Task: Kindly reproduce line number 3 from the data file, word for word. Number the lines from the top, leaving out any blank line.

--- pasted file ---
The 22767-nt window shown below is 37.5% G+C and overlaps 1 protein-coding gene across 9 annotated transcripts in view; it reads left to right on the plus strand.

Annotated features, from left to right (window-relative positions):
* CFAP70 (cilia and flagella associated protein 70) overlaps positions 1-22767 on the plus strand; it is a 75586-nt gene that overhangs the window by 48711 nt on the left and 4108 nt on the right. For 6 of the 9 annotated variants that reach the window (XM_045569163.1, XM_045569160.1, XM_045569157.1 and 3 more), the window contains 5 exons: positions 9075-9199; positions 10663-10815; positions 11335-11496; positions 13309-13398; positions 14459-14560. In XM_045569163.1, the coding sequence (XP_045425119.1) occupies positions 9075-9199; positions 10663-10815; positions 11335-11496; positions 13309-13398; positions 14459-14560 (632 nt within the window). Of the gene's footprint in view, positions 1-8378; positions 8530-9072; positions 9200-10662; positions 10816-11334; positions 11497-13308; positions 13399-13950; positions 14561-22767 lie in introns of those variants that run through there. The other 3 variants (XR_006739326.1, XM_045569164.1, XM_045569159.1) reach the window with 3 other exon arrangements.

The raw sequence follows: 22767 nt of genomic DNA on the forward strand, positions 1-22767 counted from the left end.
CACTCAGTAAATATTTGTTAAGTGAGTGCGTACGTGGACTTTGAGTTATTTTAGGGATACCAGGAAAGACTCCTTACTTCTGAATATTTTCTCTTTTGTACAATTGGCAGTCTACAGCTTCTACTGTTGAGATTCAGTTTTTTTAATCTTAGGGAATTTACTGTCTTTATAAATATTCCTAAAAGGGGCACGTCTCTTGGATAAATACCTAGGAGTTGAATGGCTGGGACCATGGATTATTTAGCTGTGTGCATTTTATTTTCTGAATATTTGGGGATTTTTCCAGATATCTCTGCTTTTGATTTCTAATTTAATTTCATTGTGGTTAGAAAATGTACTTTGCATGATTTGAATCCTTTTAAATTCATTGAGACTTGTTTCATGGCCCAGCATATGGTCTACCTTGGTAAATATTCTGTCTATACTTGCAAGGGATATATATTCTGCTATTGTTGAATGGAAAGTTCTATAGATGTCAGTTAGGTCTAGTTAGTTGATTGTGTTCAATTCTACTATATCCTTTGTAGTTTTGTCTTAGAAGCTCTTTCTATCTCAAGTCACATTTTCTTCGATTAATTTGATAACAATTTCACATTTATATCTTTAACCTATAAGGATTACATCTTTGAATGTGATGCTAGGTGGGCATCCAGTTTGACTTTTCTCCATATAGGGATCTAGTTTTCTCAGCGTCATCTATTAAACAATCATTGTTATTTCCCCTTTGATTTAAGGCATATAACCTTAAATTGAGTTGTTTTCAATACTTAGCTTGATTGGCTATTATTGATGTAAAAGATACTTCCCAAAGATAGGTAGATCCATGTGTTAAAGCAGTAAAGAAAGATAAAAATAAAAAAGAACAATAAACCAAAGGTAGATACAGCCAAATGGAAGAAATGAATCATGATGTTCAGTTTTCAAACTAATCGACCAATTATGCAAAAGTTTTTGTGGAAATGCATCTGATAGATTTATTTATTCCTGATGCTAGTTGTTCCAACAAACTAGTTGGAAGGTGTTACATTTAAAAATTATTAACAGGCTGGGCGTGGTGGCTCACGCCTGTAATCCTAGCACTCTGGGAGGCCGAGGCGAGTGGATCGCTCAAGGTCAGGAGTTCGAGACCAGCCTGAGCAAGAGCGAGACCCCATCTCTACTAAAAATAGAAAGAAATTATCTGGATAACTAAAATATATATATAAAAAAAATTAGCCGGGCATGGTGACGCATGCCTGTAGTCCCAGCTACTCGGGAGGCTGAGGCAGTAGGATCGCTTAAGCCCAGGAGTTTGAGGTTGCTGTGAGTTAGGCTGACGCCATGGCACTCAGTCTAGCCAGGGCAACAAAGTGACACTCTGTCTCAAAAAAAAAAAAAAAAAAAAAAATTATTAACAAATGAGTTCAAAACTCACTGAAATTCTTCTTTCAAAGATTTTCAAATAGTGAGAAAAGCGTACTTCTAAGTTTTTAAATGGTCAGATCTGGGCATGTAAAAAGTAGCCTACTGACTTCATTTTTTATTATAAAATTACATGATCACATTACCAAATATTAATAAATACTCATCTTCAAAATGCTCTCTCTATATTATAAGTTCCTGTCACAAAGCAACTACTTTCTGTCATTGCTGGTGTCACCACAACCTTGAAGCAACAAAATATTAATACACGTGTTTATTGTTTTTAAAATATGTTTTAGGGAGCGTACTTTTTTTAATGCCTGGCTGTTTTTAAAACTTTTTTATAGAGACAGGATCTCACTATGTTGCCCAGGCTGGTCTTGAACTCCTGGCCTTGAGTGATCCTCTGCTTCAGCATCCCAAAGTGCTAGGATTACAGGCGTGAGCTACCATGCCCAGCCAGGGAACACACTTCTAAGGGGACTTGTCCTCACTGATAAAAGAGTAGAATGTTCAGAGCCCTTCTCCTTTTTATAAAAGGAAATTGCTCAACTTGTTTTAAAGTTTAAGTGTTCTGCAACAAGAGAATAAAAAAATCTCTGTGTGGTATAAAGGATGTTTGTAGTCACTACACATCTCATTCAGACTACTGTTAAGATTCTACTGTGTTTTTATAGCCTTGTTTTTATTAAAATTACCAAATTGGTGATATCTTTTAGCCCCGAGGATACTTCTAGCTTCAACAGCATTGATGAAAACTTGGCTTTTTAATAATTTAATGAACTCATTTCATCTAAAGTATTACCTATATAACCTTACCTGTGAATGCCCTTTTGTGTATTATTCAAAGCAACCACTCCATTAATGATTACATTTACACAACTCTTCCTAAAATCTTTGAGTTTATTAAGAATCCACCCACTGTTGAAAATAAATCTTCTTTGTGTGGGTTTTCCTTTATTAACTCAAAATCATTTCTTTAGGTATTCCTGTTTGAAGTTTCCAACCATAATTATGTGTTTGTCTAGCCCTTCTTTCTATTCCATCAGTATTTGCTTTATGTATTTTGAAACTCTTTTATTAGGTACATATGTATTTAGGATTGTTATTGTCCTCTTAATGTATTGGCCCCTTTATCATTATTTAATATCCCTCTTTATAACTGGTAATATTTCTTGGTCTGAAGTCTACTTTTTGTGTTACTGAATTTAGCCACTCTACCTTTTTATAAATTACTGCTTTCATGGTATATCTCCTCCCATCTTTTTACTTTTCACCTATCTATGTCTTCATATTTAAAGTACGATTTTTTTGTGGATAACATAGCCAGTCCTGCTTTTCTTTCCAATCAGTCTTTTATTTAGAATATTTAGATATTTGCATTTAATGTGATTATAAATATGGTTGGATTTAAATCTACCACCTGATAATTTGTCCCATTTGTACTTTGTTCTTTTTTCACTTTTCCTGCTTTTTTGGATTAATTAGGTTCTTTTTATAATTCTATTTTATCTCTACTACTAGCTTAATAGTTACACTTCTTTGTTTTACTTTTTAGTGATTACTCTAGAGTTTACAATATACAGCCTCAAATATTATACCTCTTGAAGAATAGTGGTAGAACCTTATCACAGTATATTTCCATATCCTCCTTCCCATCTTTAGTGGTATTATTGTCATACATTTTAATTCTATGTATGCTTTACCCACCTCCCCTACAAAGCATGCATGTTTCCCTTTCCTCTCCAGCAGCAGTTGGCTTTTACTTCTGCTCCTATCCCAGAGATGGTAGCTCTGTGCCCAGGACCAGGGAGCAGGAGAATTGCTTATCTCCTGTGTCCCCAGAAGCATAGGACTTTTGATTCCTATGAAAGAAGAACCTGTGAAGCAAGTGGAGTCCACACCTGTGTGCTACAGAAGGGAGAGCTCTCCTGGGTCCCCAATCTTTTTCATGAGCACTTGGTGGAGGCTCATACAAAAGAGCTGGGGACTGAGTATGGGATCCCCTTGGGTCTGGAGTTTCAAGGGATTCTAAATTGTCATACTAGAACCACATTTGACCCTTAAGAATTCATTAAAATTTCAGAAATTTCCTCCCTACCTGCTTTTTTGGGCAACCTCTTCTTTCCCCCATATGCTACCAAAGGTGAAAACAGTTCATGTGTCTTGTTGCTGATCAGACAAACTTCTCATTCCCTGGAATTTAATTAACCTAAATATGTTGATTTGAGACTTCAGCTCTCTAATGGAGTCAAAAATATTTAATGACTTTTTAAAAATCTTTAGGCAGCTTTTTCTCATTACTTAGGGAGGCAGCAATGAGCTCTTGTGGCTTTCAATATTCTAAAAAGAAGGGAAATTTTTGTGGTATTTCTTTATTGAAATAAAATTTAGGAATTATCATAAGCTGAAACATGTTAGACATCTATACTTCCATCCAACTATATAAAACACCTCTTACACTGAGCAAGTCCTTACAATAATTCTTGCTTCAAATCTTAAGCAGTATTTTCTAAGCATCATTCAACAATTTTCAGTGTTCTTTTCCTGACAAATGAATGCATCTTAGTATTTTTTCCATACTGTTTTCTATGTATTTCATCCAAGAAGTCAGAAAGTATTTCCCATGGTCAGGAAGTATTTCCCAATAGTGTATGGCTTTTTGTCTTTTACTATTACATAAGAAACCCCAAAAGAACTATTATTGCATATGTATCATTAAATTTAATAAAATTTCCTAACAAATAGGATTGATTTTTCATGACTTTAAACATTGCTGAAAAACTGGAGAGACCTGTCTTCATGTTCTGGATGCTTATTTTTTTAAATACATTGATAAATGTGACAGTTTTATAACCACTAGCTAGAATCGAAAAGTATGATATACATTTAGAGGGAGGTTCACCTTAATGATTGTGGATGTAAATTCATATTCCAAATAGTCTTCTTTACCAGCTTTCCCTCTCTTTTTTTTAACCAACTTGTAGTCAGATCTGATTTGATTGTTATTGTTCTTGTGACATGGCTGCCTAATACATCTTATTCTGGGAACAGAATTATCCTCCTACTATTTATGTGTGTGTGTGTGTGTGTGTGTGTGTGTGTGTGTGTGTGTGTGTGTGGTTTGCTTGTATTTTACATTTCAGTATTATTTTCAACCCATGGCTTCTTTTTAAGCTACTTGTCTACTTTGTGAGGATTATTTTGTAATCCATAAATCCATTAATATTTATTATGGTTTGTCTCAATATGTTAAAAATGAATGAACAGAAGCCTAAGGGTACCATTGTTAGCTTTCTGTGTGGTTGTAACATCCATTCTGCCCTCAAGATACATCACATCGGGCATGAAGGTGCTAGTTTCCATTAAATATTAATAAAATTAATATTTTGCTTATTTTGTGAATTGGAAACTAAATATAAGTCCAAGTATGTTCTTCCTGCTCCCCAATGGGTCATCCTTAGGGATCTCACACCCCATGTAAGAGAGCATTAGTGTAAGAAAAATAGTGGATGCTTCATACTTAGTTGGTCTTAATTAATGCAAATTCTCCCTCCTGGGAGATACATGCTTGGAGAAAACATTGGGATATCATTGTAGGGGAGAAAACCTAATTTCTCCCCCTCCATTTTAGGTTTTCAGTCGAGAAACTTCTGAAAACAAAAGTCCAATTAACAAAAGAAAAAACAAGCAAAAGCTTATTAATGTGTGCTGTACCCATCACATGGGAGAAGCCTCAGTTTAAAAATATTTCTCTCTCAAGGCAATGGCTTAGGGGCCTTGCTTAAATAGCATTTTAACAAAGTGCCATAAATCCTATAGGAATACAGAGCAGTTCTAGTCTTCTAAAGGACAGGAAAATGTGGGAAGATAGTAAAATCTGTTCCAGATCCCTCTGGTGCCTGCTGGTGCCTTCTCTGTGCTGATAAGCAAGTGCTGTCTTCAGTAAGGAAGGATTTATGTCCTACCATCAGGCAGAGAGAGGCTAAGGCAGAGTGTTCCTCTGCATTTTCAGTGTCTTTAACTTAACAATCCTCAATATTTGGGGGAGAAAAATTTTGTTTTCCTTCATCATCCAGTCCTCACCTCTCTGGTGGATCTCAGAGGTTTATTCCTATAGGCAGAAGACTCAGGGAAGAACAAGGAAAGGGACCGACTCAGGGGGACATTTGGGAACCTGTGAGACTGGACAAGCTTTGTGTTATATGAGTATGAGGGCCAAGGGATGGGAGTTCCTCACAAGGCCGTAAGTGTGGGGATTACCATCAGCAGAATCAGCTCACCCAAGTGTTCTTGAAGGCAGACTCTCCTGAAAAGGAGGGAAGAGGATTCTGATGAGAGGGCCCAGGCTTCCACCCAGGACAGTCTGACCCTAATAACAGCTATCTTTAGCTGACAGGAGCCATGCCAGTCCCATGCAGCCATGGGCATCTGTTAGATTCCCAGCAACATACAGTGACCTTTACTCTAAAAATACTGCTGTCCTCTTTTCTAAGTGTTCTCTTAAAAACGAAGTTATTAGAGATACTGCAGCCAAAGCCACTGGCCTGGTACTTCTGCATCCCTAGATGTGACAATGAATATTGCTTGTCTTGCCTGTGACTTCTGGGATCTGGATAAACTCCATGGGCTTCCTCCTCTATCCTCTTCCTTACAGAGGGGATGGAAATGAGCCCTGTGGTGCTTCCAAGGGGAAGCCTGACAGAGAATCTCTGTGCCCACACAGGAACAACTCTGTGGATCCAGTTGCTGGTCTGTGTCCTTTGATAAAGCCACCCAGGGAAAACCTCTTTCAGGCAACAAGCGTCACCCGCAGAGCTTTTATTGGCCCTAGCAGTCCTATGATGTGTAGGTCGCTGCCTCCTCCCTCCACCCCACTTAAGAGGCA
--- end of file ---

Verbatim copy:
* CFAP70 (cilia and flagella associated protein 70) overlaps positions 1-22767 on the plus strand; it is a 75586-nt gene that overhangs the window by 48711 nt on the left and 4108 nt on the right. For 6 of the 9 annotated variants that reach the window (XM_045569163.1, XM_045569160.1, XM_045569157.1 and 3 more), the window contains 5 exons: positions 9075-9199; positions 10663-10815; positions 11335-11496; positions 13309-13398; positions 14459-14560. In XM_045569163.1, the coding sequence (XP_045425119.1) occupies positions 9075-9199; positions 10663-10815; positions 11335-11496; positions 13309-13398; positions 14459-14560 (632 nt within the window). Of the gene's footprint in view, positions 1-8378; positions 8530-9072; positions 9200-10662; positions 10816-11334; positions 11497-13308; positions 13399-13950; positions 14561-22767 lie in introns of those variants that run through there. The other 3 variants (XR_006739326.1, XM_045569164.1, XM_045569159.1) reach the window with 3 other exon arrangements.